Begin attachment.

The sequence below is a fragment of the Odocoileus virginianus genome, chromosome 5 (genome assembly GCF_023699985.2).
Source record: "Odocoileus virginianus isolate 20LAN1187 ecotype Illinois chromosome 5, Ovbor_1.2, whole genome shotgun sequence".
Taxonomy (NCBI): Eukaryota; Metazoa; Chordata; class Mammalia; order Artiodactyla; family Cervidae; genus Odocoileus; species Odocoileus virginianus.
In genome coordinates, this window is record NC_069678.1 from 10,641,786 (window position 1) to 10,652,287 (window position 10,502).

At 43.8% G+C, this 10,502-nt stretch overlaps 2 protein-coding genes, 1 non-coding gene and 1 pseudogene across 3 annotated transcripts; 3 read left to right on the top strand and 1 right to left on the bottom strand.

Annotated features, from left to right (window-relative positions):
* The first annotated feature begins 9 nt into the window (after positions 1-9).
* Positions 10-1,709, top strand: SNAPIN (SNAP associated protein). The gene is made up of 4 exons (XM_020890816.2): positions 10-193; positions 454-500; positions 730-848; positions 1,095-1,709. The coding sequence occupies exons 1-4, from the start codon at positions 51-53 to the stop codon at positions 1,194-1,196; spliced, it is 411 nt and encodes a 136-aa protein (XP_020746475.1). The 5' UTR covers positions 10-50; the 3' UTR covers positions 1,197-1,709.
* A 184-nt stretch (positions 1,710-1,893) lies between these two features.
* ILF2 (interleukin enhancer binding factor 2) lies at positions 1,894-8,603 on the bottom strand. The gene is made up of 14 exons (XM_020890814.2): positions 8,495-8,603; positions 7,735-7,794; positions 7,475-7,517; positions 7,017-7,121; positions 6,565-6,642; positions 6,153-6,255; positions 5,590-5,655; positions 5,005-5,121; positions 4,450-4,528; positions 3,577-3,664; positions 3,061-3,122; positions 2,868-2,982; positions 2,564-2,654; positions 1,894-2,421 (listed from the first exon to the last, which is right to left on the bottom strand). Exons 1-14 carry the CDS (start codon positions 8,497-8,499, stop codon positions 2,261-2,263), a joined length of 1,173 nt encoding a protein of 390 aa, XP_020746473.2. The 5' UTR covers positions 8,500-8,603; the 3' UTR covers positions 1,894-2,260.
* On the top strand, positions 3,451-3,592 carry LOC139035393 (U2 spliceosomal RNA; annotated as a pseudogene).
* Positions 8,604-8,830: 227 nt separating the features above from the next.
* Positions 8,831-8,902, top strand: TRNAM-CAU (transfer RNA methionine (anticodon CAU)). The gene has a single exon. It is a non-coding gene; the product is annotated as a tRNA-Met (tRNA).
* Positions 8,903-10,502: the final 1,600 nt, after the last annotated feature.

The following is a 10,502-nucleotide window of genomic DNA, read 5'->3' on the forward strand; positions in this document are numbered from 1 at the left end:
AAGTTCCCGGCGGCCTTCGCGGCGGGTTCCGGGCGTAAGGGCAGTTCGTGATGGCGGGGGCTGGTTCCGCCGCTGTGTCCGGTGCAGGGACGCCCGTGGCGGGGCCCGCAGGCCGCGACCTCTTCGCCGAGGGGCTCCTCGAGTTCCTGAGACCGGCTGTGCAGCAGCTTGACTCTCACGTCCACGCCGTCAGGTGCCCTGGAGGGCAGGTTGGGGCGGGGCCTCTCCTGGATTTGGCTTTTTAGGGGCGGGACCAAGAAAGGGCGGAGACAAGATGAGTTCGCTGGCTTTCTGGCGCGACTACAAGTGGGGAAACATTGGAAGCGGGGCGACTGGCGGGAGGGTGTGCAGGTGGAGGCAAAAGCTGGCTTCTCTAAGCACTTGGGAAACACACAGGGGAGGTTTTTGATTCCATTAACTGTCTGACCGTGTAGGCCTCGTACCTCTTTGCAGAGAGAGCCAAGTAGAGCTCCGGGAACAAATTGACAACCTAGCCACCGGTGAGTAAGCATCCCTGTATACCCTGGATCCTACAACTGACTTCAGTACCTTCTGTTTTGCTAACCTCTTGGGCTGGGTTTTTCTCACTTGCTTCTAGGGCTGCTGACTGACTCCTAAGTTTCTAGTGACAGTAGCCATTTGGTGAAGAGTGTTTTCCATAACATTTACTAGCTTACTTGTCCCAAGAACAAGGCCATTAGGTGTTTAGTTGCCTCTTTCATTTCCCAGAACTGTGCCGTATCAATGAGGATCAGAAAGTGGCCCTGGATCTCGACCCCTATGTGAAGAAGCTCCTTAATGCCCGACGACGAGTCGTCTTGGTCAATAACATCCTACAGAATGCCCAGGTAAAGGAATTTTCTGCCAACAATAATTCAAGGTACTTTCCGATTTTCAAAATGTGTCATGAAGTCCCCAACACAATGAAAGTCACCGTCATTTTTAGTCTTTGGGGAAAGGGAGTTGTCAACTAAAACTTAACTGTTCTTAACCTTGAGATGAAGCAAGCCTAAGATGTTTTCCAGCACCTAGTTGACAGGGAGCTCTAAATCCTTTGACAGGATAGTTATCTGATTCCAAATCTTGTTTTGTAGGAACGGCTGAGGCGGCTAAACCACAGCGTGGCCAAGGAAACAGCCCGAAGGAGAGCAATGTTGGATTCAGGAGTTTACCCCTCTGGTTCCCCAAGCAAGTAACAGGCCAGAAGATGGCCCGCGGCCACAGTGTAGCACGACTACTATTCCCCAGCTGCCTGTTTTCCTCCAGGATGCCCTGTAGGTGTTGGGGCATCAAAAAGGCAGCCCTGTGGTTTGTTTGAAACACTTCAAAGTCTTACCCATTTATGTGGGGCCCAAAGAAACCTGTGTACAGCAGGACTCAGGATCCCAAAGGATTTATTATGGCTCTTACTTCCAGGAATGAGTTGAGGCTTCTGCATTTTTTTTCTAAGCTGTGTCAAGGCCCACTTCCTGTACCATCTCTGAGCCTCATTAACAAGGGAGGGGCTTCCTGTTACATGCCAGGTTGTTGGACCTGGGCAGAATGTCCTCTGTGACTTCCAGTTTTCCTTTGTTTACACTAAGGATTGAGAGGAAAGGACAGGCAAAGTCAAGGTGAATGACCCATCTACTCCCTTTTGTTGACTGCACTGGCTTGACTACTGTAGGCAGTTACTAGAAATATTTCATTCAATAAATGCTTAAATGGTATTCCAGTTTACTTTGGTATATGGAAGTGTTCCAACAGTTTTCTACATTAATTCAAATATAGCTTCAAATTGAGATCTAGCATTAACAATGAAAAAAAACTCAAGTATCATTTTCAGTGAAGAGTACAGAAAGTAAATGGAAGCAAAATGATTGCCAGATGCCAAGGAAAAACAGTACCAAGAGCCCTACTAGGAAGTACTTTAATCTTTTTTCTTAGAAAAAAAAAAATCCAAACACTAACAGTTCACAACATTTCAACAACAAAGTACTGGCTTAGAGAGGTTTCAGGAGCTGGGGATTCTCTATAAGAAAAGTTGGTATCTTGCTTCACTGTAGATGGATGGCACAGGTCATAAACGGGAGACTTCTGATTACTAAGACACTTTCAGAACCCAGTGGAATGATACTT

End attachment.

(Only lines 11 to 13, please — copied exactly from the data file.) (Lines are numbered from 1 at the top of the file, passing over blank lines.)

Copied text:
* On the top strand, positions 3,451-3,592 carry LOC139035393 (U2 spliceosomal RNA; annotated as a pseudogene).
* Positions 8,604-8,830: 227 nt separating the features above from the next.
* Positions 8,831-8,902, top strand: TRNAM-CAU (transfer RNA methionine (anticodon CAU)). The gene has a single exon. It is a non-coding gene; the product is annotated as a tRNA-Met (tRNA).